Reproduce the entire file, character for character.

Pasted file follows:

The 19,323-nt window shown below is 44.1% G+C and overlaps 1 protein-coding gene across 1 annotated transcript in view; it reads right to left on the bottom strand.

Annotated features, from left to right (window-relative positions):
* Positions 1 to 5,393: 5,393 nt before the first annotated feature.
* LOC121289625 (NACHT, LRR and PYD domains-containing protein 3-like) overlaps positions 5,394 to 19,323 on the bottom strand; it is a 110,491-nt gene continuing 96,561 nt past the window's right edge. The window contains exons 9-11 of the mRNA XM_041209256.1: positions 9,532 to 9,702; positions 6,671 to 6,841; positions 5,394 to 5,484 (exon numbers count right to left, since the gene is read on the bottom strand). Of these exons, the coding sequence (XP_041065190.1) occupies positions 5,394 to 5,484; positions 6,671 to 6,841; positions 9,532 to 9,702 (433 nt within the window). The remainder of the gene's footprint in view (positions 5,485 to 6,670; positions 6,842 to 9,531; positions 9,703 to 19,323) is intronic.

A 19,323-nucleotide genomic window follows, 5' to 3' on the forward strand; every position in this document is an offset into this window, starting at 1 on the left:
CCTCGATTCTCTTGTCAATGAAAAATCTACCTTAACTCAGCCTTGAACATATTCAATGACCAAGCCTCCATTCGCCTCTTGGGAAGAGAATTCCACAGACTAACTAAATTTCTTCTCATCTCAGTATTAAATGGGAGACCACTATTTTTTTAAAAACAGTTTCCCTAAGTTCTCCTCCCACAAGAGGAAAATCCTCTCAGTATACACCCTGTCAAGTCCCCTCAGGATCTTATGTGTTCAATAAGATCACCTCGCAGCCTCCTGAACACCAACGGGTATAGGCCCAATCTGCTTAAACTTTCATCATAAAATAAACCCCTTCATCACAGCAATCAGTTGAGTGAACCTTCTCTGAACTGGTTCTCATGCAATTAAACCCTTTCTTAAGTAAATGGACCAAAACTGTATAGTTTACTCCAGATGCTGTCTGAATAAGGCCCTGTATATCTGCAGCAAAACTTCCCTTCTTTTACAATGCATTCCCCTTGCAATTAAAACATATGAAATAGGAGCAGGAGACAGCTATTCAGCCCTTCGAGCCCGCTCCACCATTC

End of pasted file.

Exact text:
The 19,323-nt window shown below is 44.1% G+C and overlaps 1 protein-coding gene across 1 annotated transcript in view; it reads right to left on the bottom strand.

Annotated features, from left to right (window-relative positions):
* Positions 1 to 5,393: 5,393 nt before the first annotated feature.
* LOC121289625 (NACHT, LRR and PYD domains-containing protein 3-like) overlaps positions 5,394 to 19,323 on the bottom strand; it is a 110,491-nt gene continuing 96,561 nt past the window's right edge. The window contains exons 9-11 of the mRNA XM_041209256.1: positions 9,532 to 9,702; positions 6,671 to 6,841; positions 5,394 to 5,484 (exon numbers count right to left, since the gene is read on the bottom strand). Of these exons, the coding sequence (XP_041065190.1) occupies positions 5,394 to 5,484; positions 6,671 to 6,841; positions 9,532 to 9,702 (433 nt within the window). The remainder of the gene's footprint in view (positions 5,485 to 6,670; positions 6,842 to 9,531; positions 9,703 to 19,323) is intronic.

A 19,323-nucleotide genomic window follows, 5' to 3' on the forward strand; every position in this document is an offset into this window, starting at 1 on the left:
CCTCGATTCTCTTGTCAATGAAAAATCTACCTTAACTCAGCCTTGAACATATTCAATGACCAAGCCTCCATTCGCCTCTTGGGAAGAGAATTCCACAGACTAACTAAATTTCTTCTCATCTCAGTATTAAATGGGAGACCACTATTTTTTTAAAAACAGTTTCCCTAAGTTCTCCTCCCACAAGAGGAAAATCCTCTCAGTATACACCCTGTCAAGTCCCCTCAGGATCTTATGTGTTCAATAAGATCACCTCGCAGCCTCCTGAACACCAACGGGTATAGGCCCAATCTGCTTAAACTTTCATCATAAAATAAACCCCTTCATCACAGCAATCAGTTGAGTGAACCTTCTCTGAACTGGTTCTCATGCAATTAAACCCTTTCTTAAGTAAATGGACCAAAACTGTATAGTTTACTCCAGATGCTGTCTGAATAAGGCCCTGTATATCTGCAGCAAAACTTCCCTTCTTTTACAATGCATTCCCCTTGCAATTAAAACATATGAAATAGGAGCAGGAGACAGCTATTCAGCCCTTCGAGCCCGCTCCACCATTC